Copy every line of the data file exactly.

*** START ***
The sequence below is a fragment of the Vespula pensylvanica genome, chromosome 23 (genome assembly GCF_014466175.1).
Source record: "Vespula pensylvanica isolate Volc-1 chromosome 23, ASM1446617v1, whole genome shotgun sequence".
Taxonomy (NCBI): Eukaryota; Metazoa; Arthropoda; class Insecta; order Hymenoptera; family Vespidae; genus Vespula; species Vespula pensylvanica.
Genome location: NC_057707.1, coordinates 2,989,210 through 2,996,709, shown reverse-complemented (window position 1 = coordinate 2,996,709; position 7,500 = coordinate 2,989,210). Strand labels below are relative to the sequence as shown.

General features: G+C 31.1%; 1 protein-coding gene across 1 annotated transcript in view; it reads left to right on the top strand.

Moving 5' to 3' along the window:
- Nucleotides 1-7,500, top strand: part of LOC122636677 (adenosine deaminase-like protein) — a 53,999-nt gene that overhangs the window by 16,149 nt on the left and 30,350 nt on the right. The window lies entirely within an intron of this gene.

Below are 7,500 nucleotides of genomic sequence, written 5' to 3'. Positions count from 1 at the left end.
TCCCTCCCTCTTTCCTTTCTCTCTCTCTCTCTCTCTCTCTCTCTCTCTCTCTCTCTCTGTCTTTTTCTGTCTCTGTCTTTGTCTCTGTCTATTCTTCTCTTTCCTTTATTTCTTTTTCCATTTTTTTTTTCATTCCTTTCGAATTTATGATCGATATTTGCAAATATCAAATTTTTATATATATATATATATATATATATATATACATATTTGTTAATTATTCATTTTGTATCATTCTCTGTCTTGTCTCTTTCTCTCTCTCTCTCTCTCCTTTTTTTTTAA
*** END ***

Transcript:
The sequence below is a fragment of the Vespula pensylvanica genome, chromosome 23 (genome assembly GCF_014466175.1).
Source record: "Vespula pensylvanica isolate Volc-1 chromosome 23, ASM1446617v1, whole genome shotgun sequence".
Taxonomy (NCBI): Eukaryota; Metazoa; Arthropoda; class Insecta; order Hymenoptera; family Vespidae; genus Vespula; species Vespula pensylvanica.
Genome location: NC_057707.1, coordinates 2,989,210 through 2,996,709, shown reverse-complemented (window position 1 = coordinate 2,996,709; position 7,500 = coordinate 2,989,210). Strand labels below are relative to the sequence as shown.

General features: G+C 31.1%; 1 protein-coding gene across 1 annotated transcript in view; it reads left to right on the top strand.

Moving 5' to 3' along the window:
- Nucleotides 1-7,500, top strand: part of LOC122636677 (adenosine deaminase-like protein) — a 53,999-nt gene that overhangs the window by 16,149 nt on the left and 30,350 nt on the right. The window lies entirely within an intron of this gene.

Below are 7,500 nucleotides of genomic sequence, written 5' to 3'. Positions count from 1 at the left end.
TCCCTCCCTCTTTCCTTTCTCTCTCTCTCTCTCTCTCTCTCTCTCTCTCTCTCTCTCTGTCTTTTTCTGTCTCTGTCTTTGTCTCTGTCTATTCTTCTCTTTCCTTTATTTCTTTTTCCATTTTTTTTTTCATTCCTTTCGAATTTATGATCGATATTTGCAAATATCAAATTTTTATATATATATATATATATATATATATATACATATTTGTTAATTATTCATTTTGTATCATTCTCTGTCTTGTCTCTTTCTCTCTCTCTCTCTCTCCTTTTTTTTTAA